Friday, February 14, 2014

The data we love: Fun facts for Valentine's Day


Facebook tries to figure out where people are falling in love. Their latest data show that people in Colorado Springs, CO are most likely to transition from a "Single" status to "In a relationship." El Paso, Louisville, Fort Worth, and San Antonio round out the top 5.

Big cities rank poorly on the Facebook relationship scale: New York and Los Angeles are in the top five least lovey-dovey cities, surpassed only by San Francisco and the District of Columbia.
Source: Wall Street Journal
And an interactive map allows users to explore Valentine's customs around the world.
Interactive Valentines Map


Valentine's Day spending in the United States is expected to top $17.3 billion, according to new survey results released by the National Retail Federation. Spending is expected to be highest on jewelry ($3.9 billion) followed by $3.5 billion on an "evening out."

That works out to $134 per person celebrating the holiday. This is only a 2 percent increase over spending in 2013, and the highest in the survey's decade-long history.

And Americans will exchange 180 million Valentine cards.


U.S. producers sold more than $16 million in cut roses in 2012 (estimated wholesale value for all operations with $100,000 or more in sales) according to the USDA National Agricultural Statistics Service Floriculture Crops 2012 Summary.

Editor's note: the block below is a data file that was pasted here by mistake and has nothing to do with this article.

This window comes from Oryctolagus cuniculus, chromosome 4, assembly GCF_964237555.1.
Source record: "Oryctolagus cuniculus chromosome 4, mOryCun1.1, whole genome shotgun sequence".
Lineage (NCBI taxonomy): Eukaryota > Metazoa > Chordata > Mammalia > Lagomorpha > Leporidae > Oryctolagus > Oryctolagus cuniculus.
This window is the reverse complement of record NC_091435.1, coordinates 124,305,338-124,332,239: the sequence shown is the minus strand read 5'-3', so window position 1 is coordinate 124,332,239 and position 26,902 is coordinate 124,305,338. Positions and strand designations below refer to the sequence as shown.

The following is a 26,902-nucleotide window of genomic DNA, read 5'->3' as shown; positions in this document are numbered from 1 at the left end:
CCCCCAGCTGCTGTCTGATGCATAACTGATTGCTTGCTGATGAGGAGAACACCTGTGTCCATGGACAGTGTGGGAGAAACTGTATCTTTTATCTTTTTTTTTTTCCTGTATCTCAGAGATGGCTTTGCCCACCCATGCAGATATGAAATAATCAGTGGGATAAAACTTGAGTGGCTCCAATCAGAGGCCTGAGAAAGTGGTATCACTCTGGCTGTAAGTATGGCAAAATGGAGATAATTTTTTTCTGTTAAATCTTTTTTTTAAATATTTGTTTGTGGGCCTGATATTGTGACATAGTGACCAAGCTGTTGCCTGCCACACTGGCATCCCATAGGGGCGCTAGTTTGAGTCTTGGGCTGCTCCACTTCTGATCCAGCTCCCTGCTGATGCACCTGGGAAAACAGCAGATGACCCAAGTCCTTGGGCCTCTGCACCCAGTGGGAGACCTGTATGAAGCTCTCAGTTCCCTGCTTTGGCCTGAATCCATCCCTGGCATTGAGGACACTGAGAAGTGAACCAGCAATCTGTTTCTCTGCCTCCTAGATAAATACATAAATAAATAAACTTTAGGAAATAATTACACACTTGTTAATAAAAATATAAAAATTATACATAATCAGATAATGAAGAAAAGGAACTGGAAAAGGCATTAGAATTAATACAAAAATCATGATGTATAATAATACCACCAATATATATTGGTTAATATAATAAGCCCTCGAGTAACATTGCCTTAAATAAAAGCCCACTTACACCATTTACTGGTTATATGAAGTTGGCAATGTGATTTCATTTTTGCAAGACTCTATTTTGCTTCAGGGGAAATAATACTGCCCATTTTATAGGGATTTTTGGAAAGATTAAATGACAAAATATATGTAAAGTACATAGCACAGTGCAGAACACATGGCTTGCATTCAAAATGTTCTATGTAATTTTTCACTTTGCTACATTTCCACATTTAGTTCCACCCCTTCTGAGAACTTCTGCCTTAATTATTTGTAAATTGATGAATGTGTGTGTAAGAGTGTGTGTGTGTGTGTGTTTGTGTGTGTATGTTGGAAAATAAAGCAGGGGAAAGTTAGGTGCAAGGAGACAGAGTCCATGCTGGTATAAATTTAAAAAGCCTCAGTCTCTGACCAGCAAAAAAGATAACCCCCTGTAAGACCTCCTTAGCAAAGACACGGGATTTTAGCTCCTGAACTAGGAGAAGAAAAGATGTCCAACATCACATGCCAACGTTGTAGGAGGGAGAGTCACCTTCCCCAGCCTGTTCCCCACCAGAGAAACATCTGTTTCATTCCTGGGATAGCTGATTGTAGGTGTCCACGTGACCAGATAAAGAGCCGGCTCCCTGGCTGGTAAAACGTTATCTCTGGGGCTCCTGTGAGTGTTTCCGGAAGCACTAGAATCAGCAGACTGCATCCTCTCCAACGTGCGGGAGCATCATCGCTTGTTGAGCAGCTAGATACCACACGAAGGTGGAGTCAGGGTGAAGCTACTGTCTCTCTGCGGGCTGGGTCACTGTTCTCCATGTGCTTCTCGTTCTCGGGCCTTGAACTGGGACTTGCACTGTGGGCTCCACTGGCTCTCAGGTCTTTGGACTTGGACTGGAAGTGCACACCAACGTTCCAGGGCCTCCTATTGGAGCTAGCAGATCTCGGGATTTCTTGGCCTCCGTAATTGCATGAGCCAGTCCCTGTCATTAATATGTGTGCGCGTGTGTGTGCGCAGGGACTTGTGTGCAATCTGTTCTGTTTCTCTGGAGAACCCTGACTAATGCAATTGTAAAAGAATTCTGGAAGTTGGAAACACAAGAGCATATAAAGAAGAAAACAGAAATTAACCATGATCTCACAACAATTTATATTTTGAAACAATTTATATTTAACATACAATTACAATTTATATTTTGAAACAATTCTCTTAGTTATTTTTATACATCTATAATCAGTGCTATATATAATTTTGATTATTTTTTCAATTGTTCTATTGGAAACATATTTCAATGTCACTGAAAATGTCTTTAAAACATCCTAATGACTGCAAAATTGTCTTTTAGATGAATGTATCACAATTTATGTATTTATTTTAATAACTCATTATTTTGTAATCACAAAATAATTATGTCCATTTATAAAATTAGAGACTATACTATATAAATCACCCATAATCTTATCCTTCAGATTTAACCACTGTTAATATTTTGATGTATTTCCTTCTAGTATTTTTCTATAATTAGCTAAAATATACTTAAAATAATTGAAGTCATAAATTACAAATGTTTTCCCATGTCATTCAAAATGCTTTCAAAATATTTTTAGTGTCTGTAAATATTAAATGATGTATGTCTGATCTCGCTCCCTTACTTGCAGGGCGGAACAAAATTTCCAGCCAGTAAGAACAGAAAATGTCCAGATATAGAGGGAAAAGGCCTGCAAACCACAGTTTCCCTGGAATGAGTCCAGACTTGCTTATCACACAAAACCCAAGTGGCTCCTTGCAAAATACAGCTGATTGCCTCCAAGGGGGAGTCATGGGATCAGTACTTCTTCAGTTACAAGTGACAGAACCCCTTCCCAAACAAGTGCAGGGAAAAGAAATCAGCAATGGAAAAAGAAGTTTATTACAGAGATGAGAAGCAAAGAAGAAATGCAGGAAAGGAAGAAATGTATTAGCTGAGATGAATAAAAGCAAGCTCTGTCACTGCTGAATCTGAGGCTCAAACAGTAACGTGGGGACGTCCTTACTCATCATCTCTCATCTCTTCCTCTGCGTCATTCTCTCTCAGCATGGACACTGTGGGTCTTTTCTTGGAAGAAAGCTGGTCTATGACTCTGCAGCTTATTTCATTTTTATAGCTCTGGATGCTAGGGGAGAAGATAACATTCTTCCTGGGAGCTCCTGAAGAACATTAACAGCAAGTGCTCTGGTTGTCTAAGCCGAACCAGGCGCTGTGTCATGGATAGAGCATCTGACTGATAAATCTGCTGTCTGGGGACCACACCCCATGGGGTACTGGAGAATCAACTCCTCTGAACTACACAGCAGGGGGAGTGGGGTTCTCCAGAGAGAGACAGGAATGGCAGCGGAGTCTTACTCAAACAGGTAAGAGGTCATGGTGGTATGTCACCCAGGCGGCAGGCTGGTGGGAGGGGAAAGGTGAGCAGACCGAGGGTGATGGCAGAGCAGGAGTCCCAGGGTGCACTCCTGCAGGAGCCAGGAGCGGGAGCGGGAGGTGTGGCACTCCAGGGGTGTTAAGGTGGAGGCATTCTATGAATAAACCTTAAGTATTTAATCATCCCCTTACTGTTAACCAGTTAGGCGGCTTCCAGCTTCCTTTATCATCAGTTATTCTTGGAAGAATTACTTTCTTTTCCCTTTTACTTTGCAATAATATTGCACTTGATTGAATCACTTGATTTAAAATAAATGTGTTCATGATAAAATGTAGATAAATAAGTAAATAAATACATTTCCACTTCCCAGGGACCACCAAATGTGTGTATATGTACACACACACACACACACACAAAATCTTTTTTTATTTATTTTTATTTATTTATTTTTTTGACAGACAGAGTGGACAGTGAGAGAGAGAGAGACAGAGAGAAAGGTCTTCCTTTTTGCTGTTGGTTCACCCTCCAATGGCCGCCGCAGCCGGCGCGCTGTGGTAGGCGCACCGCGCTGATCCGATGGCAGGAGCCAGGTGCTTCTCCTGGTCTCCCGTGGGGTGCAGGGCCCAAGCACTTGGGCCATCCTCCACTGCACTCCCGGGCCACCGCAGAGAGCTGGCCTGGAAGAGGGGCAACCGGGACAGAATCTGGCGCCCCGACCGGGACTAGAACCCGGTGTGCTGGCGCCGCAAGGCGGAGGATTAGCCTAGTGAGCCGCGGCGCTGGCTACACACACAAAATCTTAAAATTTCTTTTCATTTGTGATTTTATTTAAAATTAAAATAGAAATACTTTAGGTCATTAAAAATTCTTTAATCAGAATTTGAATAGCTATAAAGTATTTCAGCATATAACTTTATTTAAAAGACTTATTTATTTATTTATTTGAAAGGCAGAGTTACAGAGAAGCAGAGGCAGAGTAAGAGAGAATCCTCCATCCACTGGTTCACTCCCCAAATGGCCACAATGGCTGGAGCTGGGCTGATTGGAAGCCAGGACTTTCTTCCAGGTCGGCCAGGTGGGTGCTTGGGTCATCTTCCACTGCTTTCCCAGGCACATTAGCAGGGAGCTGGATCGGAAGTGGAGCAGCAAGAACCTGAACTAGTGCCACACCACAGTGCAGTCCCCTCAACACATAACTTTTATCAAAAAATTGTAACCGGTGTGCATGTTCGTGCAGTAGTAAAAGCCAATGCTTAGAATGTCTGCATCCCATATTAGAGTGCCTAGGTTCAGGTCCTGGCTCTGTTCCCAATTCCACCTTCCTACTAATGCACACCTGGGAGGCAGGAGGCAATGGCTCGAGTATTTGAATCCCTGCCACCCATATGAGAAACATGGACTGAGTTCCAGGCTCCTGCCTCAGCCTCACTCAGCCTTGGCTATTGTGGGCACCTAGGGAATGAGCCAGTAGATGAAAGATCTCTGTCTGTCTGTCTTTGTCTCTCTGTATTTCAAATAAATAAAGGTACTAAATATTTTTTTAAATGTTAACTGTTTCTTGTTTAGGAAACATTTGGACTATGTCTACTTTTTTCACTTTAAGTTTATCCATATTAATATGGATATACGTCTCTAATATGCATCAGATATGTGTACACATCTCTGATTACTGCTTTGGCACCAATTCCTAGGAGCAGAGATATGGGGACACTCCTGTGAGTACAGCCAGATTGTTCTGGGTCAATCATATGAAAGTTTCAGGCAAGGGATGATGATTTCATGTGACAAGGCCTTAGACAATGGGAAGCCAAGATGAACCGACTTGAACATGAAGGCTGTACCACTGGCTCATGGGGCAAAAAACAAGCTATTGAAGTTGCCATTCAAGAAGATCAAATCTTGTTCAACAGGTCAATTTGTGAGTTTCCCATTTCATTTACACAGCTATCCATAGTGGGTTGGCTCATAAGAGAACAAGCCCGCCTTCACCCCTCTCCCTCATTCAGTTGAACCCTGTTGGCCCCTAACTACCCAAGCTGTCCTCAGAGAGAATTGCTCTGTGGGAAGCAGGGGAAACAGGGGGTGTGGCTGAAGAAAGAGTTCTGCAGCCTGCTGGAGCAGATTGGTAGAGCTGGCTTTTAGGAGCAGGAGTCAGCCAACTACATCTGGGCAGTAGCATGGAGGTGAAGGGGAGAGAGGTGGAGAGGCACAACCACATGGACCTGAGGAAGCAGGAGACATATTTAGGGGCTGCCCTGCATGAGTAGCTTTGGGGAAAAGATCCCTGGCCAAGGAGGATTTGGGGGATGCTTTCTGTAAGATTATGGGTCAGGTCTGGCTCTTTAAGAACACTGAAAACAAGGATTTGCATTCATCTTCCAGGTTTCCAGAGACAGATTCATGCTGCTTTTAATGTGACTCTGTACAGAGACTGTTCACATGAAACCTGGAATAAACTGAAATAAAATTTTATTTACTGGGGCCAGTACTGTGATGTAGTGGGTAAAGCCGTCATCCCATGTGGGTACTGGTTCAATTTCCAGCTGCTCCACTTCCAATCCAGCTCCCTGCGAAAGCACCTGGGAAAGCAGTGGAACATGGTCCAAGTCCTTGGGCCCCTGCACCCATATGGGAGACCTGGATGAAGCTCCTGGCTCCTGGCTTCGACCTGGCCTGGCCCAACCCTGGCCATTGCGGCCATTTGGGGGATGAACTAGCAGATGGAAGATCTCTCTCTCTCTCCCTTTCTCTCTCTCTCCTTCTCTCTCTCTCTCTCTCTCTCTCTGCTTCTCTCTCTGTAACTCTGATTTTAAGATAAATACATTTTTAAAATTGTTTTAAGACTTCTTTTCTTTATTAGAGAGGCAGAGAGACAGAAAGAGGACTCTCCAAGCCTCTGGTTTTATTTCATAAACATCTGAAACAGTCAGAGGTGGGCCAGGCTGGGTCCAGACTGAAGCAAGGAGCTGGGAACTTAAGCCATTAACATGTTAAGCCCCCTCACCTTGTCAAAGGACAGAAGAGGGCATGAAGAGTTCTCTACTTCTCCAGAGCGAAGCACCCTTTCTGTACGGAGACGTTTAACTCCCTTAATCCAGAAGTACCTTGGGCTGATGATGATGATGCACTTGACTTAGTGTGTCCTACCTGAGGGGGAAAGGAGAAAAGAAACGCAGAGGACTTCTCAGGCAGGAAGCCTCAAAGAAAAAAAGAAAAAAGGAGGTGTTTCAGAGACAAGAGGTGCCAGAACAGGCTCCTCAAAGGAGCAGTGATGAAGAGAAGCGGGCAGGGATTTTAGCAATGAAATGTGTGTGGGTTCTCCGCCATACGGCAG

To support holiday spending, shoppers can choose from more than 23,000 jewelry stores and more than 15,000 florists nationwide, according to the U.S. Census Bureau County Business Patterns survey.


To satisfy millions of sweet-toothed customers, the NECCO candy company produces approximately 100,000 pounds of Sweethearts conversation hearts each day for 11 months of the year.

This adds up more than 8 billion heart-shaped candies annually.

Data from the Census Bureau show that U.S. chocolate companies produced $13.5 billion worth of chocolate in 2011, and a 2009 study from Nielsen research showed that Valentines week accounts for more than 5 percent of annual chocolate sales.

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